This may seem like plenty of time, but a strategy for tackling the questions is essential. I often recommend that students complete the exam in three phases.
Phase one begins with students answering all the easy, non-computational questions so that they can rack up points quickly and not chance missing easy questions towards the end of the exam if they run out of time.
Phase two consists of answering all the computation questions such as traverses, curves, etc. These questions should go quickly if your HP35 is pre-programmed with all of the surveying routines. But if you are completing this phase by hand, expect to be short on time.
For phase three, having an HP35 with the survey programs pre-loaded and well-practiced is essential. This is the phase where you spend time on the tough questions. You may get some questions wrong, but remember, getting the tough questions correct separates you from everyone else.
In addition to having a test-taking strategy, knowing what kind of surveying questions to expect is also essential. You can’t predict the exact questions you will be asked. This is especially true since the Computer-Based Testing (CBT) format was begun. To learn more about the possibilities, NCEES publishes an explanatory “FS exam specifications” PDF that breaks-up the exam into 13 categories. You should be studying every one of them.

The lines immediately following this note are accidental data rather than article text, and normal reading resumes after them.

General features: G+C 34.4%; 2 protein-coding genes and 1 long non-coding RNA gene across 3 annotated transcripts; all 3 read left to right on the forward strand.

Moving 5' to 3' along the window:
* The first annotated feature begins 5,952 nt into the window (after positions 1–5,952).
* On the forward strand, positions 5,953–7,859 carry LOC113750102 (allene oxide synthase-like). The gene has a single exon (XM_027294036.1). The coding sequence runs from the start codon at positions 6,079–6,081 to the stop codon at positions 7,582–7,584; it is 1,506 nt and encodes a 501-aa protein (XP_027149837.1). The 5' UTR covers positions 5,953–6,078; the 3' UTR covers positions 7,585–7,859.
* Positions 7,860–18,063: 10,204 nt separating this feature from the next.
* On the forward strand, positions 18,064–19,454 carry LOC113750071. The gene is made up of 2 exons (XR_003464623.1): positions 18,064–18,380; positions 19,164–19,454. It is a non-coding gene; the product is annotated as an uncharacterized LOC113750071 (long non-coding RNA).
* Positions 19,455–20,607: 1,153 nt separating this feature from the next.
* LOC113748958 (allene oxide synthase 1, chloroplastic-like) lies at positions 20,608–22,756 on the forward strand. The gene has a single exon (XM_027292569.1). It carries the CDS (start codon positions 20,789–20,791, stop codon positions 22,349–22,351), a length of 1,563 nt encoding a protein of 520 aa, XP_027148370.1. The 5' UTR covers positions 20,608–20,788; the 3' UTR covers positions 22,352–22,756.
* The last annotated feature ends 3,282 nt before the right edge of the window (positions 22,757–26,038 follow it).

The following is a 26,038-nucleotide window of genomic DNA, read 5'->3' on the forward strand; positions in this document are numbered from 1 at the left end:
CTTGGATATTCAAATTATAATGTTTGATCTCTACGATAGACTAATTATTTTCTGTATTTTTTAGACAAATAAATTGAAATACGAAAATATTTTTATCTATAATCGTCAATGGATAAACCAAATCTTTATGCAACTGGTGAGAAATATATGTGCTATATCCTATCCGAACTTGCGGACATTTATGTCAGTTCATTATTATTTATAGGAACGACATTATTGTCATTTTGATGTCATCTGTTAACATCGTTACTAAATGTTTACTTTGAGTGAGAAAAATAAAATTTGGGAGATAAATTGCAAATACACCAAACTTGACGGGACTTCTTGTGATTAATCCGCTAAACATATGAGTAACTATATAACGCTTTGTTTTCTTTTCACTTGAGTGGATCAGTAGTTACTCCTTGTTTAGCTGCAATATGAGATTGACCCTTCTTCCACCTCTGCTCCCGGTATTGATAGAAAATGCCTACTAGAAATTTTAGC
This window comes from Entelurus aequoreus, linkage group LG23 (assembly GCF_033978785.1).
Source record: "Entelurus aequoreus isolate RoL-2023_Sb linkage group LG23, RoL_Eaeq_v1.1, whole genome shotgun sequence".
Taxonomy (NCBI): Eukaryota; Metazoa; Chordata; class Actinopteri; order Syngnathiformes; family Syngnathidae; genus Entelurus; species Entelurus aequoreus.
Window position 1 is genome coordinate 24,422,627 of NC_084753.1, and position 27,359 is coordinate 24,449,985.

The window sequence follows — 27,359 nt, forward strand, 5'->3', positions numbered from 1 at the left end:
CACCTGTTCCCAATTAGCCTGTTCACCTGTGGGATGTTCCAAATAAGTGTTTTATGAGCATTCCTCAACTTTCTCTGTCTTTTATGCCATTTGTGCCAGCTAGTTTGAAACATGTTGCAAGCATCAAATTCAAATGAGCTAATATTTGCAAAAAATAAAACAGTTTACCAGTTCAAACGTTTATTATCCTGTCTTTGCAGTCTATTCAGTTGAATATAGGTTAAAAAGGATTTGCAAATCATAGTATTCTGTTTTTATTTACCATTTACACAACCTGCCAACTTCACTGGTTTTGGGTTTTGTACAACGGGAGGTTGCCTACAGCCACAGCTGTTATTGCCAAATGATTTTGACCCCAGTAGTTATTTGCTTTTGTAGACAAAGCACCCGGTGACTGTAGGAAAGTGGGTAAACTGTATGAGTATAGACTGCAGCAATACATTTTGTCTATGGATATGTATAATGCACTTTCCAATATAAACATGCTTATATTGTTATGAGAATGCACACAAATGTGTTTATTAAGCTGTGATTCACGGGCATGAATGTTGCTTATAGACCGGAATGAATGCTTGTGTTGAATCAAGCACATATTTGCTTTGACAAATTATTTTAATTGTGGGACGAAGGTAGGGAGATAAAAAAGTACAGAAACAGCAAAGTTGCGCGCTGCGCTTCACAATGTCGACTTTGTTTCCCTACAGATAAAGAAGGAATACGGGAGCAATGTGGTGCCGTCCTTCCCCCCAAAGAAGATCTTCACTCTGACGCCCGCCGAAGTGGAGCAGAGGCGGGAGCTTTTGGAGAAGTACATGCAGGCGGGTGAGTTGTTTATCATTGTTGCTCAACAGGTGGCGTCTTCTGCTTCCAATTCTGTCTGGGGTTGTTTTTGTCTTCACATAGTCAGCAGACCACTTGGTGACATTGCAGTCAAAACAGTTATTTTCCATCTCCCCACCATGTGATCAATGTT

Not every category is equally weighted. In fact, only questions from four of the 13 categories make up between 50 percent and 75 percent of the entire exam. Therefore, in your exam preparations, (i) mathematics, (ii) legal principles, (iii) types of surveys and (iv) survey computations should be the first items any applicant studies.
Find Good Study Resources
Having a varied collection of good, updated resources is a prerequisite to passing the FS. But buying everything, procrastinating and then rushing to prepare is not a winning strategy. I have seen applicants purchase an enviable array of resources but then not review them in depth. Use the resources to review.